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Can J Microbiol. 2002 Jun;48(6):530-41.

Prevalence of Giardia and Cryptosporidium and characterization of Cryptosporidium spp. isolated from wildlife, human, and agricultural sources in the North Saskatchewan River Basin in Alberta, Canada.

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Department of Microbiology and Infectious Diseases, The University of Calgary, AB, Canada.


The environmental distribution of Giardia spp. and Cryptosporidium spp. is dependent upon human, agricultural, and wildlife sources. The significance of each source with regard to the presence of parasites in the environment is unknown. This 2-year study examined parasite prevalence in human sewage influent, wildlife, and agricultural sources associated with the North Saskatchewan River Basin in Alberta, Canada. Fecal samples were collected from cow-calf, dairy, and hog operations in the watershed area. Sewage-treatment facilities were sampled bimonthly during the 2-year study, and wildlife scat was collected at locations along tributaries of the North Saskatchewan River. All samples were analyzed for the presence of Giardia and Cryptosporidium, using sucrose-gradient separation followed by immunofluorescent microscopy. Giardia and Cryptosporidium were detected in all three sources. The lowest prevalence of both Giardia (3.28%) and Cryptosporidium (0.94%) was found in wildlife, with 6 of 19 species testing positive. Sewage influent had the highest prevalence of Giardia (48.80%) and Cryptosporidium parvum-like oocysts (5.42%); however, the concentration of both parasites was minimal compared with the concentration detected in cattle feces. Cow-calf sources contained the highest concentration of Giardia (mean 5800/g feces, P < 0.01), and dairy sources contained the highest concentration of C. parvum-like oocysts (mean 295/g feces, P < 0.01). Although prevalence and concentration are higher in cattle feces than in sewage, the Giardia and Cryptosporidium in animal manure do not have direct access to water draining into the North Saskatchewan River. PCR-based characterization of rDNA from isolates of Cryptosporidium collected from Alberta human, pig, calf, mature steer, dog, cat, and beaver hosts revealed distinct genetic differences that may reflect host specificity.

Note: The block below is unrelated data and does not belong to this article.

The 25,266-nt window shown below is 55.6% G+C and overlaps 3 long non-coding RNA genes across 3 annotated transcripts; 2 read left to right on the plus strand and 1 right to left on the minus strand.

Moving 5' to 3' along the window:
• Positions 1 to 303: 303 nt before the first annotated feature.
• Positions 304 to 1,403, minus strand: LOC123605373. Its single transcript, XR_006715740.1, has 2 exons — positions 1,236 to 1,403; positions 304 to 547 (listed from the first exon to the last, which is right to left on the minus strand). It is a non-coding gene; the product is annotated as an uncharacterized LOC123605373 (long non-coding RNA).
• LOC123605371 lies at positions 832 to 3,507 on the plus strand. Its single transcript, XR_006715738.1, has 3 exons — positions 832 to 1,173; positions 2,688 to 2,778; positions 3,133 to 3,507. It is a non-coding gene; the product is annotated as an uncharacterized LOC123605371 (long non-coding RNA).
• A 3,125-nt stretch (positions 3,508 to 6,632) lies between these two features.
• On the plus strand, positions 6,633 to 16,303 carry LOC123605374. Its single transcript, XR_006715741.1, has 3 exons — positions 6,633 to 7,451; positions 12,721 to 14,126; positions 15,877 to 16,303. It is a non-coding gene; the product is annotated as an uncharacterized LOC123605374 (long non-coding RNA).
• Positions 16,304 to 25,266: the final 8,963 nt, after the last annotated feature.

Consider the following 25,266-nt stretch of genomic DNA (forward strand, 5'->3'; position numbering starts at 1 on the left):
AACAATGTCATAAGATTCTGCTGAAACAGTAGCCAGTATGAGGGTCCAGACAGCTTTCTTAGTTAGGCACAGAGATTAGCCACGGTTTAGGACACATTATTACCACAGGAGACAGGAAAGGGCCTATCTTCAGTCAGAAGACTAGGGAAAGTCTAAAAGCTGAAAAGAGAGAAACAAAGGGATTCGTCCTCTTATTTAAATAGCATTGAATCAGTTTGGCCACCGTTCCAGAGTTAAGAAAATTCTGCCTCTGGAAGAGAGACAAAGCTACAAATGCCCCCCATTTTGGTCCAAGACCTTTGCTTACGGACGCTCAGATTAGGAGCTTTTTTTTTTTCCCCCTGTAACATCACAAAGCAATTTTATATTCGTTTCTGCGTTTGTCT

[Indexed for MEDLINE]

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